if (cachedThings) return cachedThings;
	const things = [];
	// do the thing
	// cache it
	cachedThings = things;

	// return the data
	return data;

Now when we call doComplexThing() the first time, it runs the complex code. But then we hit it hundreds of more times and returns the cache.

There are many reasons to love the return of blogs. Folks taking the time to make a well-reasoned argument without truncating it to 140 characters is one of the biggest. And boy, William makes a great point here. Aside from the obvious spelling mistakes.

Front Matter CMS

With the relaunch of Finley, I am. a couple of weeks ago I shifted from using a CMS to everything-is-code. My blogging days stretch back to the mid-2000’s and my having built my own blogging tool called Blog Wizard. Various versions of that powered several blogs until I launched Finley, I am. in 2015 on Ghost.

Simply put, I am used to having a CMS. Code is great, but certain things are nicer with a CMS. Managing data things, specifically. The week with the relaunch I had imported all the articles from Ghost 1-to-1. Same tags and everything else. Last Sunday I started refactoring the tags. Because everything-is-code and I realized that I could build something cool if my tags were better. As detailed in the linked article, I merged and deleted a ton of tags. Over 300 tags in over 400 posts.

That brings us to Front Matter CMS. First, it’s a plugin for VS Code. Many CMSs exist for SSGs like Astro that write code. This sits alongside your Markdown post, living in the sidebar of Code. For SEO-minded folks, it provides SEO status info— like title, slug, article length, keyword management, etc. For me, it’s the publishing date, draft status, and very much the tag management for articles I love. Autocomplete on tags will help you remain consistent on your tag use, which I then use for finding similar posts.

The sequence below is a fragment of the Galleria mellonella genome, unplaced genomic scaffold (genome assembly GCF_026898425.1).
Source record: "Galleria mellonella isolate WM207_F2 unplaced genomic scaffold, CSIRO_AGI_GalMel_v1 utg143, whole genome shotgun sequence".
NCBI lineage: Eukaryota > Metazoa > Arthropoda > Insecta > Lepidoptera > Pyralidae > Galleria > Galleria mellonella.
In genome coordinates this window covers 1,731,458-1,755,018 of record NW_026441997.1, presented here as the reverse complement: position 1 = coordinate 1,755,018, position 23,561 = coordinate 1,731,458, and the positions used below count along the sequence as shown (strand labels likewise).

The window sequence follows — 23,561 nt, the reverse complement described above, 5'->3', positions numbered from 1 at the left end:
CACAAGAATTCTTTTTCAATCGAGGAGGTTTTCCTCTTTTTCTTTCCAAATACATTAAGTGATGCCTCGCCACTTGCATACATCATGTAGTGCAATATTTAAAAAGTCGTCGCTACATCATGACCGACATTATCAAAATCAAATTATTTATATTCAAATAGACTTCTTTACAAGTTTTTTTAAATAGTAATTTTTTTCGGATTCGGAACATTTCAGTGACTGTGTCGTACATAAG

And it helps you manage. The Dashboard shows all published posts and easily helps you find and edit your drafts. Taxonomies? Yeah, merging, renaming, deleting, and more. And remember, everything-is-code, so changing merging “video” into “videos” results in 10 changed files that you then commit and push.

If you use Hugo, Jekyll, Astro, or other SSGs that use front matter for metadata around posts, go grab Front Matter CMS and give it a shot.

Nothing too big, but I tweaked the “Other Posts You May Enjoy” section to sort by number of matches, not just date. Before it found all posts with one or more of the current post’s tags, but didn’t change the default order of reverse chronological. Now it sorts by number of similar tags, then date. So a post with 3 matches from last year will rank higher than a post with 2 from last week. Nothing ground breaking, but hopefully will help surface more relevant posts.

export async function getSimilarPosts (post: CollectionEntry<'posts'>): Promise<CollectionEntry<'posts'>[]> {
	const excludedTags = ['notes', 'links', 'featured', 'videos', 'quotes']
	const similarTags = => !excludedTags.includes(tag))

	return (
		(await getPosts(filteredPost => (
			filteredPost.slug !== post.slug && => similarTags.includes(tag)).length > 0
		))).map(post => ({,
			similarTagCount: => similarTags.includes(tag)).length
		})).sort((a, b) => {
			if (a.similarTagCount > b.similarTagCount) return -1
			if (b.similarTagCount > a.similarTagCount) return 1

			if ( > return -1
			if ( < return 1

			return 0

Amazing to see the React crowd come around to realize that SSRs and Island Architecture leads to faster applications and better UX. Y’all just reinvented PHP with a bit of jQuery sprinkled in.

That’s fine, but while you are recognizing this, please stop using terms like monolith and calling React “modern” while also calling PHP + progressive enhancement not.

I added a new type of post called reposts. In my Article component— used to render each article in multiple modes (eg. list, full, snippet)— I already include all tags as classes. I use this in lists to add the icons— look at the Ramblin’ section of the homepage.

<article data-mode={mode} data-draft={draft} class={`b--post ${ => `tag-${tag}`).join(' ')}`}>